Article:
Why do you work? Such a simple question borders on annoying, and yet so many people struggle to answer it completely for themselves. Many of my clients feel pushed to the brink. They can’t fit in a phone call to a friend, let alone a job hunt. They’re working too hard.
Craig Lambert, in his book Shadow Work, writes about the million ways we undertake work not only as employees but as consumers. When gas stations started making you pump your own gas, they created shadow work. When Ikea decided you should put together the table instead of them, again, shadow work. Lambert argues that it’s filling our day, but we don’t realize it.
In the workplace, we’re encountering a different kind of shadow work. One that caught my eye, that I believe is creeping into the corners of every workplace, is what Lambert calls emotional work. Bosses reward workers who can “fabricate states of feeling that put customers and coworkers in a positive mood,” he writes. So not only are you responsible for doing your job, you’re now on the hook for making others feel a certain way.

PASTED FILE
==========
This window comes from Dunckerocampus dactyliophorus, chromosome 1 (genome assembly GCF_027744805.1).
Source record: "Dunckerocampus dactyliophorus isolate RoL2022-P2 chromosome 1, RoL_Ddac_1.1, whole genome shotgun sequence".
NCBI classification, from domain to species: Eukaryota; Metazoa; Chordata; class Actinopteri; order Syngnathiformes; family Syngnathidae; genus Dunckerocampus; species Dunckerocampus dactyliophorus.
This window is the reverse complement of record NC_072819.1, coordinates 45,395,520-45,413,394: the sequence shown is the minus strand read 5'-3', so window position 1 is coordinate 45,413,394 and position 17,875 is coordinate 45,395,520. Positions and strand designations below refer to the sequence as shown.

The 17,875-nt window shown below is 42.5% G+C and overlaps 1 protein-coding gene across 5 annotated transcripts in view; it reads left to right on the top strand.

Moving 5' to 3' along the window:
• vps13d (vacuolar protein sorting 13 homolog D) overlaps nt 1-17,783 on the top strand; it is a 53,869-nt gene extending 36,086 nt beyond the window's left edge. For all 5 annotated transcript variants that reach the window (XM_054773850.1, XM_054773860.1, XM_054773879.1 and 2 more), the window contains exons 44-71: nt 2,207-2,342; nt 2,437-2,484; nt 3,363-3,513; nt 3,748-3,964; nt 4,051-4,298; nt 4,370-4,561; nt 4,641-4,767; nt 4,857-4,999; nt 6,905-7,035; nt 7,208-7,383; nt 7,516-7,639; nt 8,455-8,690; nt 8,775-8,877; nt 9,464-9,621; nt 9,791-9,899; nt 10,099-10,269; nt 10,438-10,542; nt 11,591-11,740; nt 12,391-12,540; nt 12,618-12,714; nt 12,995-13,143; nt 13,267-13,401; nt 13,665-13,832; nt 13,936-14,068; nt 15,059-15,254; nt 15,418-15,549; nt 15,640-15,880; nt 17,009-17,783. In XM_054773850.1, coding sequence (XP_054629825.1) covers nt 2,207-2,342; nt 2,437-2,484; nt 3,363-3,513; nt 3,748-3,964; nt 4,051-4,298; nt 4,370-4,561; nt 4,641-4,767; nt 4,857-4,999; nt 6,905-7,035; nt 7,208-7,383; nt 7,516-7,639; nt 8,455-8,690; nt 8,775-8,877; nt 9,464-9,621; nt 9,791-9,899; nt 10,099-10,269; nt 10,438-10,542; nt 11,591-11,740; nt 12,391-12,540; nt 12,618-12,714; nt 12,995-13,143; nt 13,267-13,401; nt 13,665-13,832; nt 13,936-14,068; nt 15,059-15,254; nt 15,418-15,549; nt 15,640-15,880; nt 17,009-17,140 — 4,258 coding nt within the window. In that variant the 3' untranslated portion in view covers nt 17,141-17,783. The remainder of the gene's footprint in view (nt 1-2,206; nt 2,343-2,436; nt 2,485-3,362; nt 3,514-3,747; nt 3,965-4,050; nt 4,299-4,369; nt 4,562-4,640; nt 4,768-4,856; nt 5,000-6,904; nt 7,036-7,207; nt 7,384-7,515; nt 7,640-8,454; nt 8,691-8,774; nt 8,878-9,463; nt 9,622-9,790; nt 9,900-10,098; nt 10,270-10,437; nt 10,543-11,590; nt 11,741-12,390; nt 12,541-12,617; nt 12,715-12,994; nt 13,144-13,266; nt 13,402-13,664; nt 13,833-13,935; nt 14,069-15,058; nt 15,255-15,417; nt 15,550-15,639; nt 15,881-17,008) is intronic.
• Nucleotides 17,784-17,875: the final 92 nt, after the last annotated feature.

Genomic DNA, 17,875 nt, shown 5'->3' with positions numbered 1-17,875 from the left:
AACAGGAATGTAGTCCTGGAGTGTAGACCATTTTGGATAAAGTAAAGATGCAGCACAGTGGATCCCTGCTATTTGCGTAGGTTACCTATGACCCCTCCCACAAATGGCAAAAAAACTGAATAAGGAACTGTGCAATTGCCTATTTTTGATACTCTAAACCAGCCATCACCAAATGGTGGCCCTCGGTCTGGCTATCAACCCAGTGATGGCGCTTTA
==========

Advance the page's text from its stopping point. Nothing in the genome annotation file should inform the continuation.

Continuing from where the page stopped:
It’s enough to get you angry. But what do we do with this information?
We can’t control our workplace, but we can choose what and how we consume. Lambert points out that consumption takes time and energy. It takes time to buy and put together an Ikea table, probably all Saturday if you’re fighting crowds. Even the most pleasant experience, such as an upscale dinner, takes time. Ask the people waiting for their table at the restaurant that no longer takes reservations. If we buy less, we spare ourselves from the hidden work, and free ourselves up for more meaningful tasks, or for simply resting.
Here’s an exercise: Identify all the shadow work in your day. Keep a log, and jot down everything you do that’s shadowy, and see if you can reduce it in your life. It may just take you from overwhelmed to (just a tiny bit more) in control.